Top 10 news stories of 2011


PETE SOUZA/ASSOCIATED PRESS

Death of bin Laden, Japan tragedies, Arab and Occupy movements led reports

Every year the Associated Press polls editors nationwide for their view of the top news stories of the year.

Here are 2011’s top 10:

OSAMA BIN LADEN’S DEATH: In May, the nearly 10-year manhunt ended with a nighttime assault by a helicopter-borne Navy SEAL squad on the terrorist leader’s compound in Abbottabad, Pakistan. Bin Laden was shot dead by one of the raiders.

JAPAN’S TRIPLE DISASTER: A 9.0-magnitude earthquake off Japan’s northeast coast in March unleashed a tsunami that devastated scores of communities, leaving nearly 20,000 people dead or missing and wreaking an estimated $218 billion in damage. The tsunami triggered the worst nuclear crisis since Chernobyl in 1986 after waves knocked out the cooling system at a nuclear power plant.

ARAB SPRING: It began with demonstrations in Tunisia that rapidly toppled the longtime strongman in January. Spreading rapidly, the Arab Spring protests sparked a revolution in Egypt that ousted Hosni Mubarak in February, fueled a civil war in Libya that climaxed with Moammar Gadhafi’s death in October, and fomented a bloody uprising in Syria against the Assad regime. Bahrain and Yemen also experienced major protests and unrest.

EU FISCAL CRISIS: The European Union was wracked by relentless fiscal turmoil. In Greece, austerity measures triggered strikes, protests and riots, while Italy’s economic woes toppled Premier Silvio Berlusconi in November.

U.S. ECONOMY: Hiring picked up a bit, consumers were spending more, and the unemployment rate finally dipped below 9%. But millions of Americans remained buffeted by foreclosures, joblessness and benefit cutbacks.

PENN STATE SCANDAL: In November, former assistant football coach Jerry Sandusky was accused of molesting 10 boys; two senior Penn State officials were charged with perjury; the longtime president and coaching legend Joe Paterno were ousted.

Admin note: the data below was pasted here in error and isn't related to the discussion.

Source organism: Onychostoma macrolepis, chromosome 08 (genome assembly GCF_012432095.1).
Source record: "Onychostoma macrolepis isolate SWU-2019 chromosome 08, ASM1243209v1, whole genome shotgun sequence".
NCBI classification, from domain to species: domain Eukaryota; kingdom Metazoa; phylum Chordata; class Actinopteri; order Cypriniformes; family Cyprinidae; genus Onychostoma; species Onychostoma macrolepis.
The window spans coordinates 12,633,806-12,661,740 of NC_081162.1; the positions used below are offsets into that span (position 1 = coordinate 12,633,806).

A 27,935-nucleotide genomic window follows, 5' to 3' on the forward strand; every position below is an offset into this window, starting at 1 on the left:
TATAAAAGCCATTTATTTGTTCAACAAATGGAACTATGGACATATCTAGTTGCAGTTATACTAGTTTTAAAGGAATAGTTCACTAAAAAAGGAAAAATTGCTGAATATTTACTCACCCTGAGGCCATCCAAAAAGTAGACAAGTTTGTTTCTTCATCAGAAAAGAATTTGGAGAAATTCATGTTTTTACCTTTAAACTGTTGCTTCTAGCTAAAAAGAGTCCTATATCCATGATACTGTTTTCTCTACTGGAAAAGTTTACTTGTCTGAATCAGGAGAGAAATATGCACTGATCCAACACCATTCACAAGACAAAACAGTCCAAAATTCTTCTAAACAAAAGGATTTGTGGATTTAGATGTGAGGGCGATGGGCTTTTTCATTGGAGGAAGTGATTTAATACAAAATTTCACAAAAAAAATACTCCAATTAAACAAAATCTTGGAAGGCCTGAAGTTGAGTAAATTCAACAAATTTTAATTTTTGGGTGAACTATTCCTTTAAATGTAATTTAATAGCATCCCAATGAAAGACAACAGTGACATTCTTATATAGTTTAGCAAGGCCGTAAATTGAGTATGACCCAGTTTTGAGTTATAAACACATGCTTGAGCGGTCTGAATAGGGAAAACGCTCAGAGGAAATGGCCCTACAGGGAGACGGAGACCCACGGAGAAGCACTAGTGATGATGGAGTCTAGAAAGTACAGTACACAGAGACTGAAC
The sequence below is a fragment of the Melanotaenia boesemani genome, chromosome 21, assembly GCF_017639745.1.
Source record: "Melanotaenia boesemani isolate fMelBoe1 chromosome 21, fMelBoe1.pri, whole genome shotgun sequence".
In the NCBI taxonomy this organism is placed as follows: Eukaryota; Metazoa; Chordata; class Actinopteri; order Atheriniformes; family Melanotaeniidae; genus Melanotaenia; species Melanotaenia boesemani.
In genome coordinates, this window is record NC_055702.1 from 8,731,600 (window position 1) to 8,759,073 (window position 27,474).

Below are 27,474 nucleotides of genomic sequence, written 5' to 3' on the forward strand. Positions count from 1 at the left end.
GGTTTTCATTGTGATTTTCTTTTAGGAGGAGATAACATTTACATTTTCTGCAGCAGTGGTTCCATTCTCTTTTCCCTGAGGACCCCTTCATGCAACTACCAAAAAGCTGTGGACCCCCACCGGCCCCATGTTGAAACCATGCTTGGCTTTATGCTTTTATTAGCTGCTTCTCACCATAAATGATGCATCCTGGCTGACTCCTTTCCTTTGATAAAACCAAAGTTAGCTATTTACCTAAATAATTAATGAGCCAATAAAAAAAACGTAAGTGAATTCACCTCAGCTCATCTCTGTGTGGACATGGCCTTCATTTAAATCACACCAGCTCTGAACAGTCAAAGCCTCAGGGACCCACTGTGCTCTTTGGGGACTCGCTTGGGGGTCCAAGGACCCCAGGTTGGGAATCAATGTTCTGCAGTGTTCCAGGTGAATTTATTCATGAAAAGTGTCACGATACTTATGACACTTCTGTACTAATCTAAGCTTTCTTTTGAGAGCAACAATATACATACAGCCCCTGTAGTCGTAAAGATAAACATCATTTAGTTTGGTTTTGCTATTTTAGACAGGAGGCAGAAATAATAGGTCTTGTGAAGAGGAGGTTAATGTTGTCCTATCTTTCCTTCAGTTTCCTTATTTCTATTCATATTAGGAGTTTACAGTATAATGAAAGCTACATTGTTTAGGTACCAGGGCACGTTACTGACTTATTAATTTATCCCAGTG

GADHAFI TOPPLED: After nearly 42 years of mercurial and often brutal rule, Moammar Gadhafi was toppled by his own people in August. Anti-government protests escalated into an eight-month rebellion that culminated in Gadhafi being and killed in the village where he was born.

CONGRESSIONAL SHOWDOWNS: Partisan divisions in Congress led to several showdowns on fiscal issues. A fight over the debt ceiling prompted Standard & Poor’s to strip the U.S. of its AAA credit rating in August. In November, the so-called supercommittee failed to agree on a deficit-reduction package of at least $1.2 trillion — potentially triggering automatic spending cuts of that amount starting in 2013.

OCCUPY WALL STREET PROTESTS: It began Sept. 17 with a protest at a New York City park near Wall Street, and within weeks spread to scores of communities across the U.S. and abroad. The movement depicted itself as leaderless and shied away from specific demands, but succeeded in airing its complaint that the richest of Americans benefit at the expense of the rest.

GABRIELLE GIFFORDS SHOT: The popular third-term Democratic congresswoman from Arizona suffered a severe brain injury when she and 18 other people were shot by a gunman as she met with constituents outside a Tucson supermarket in January. Six people died, and Giffords’ painstaking recovery is still in progress.

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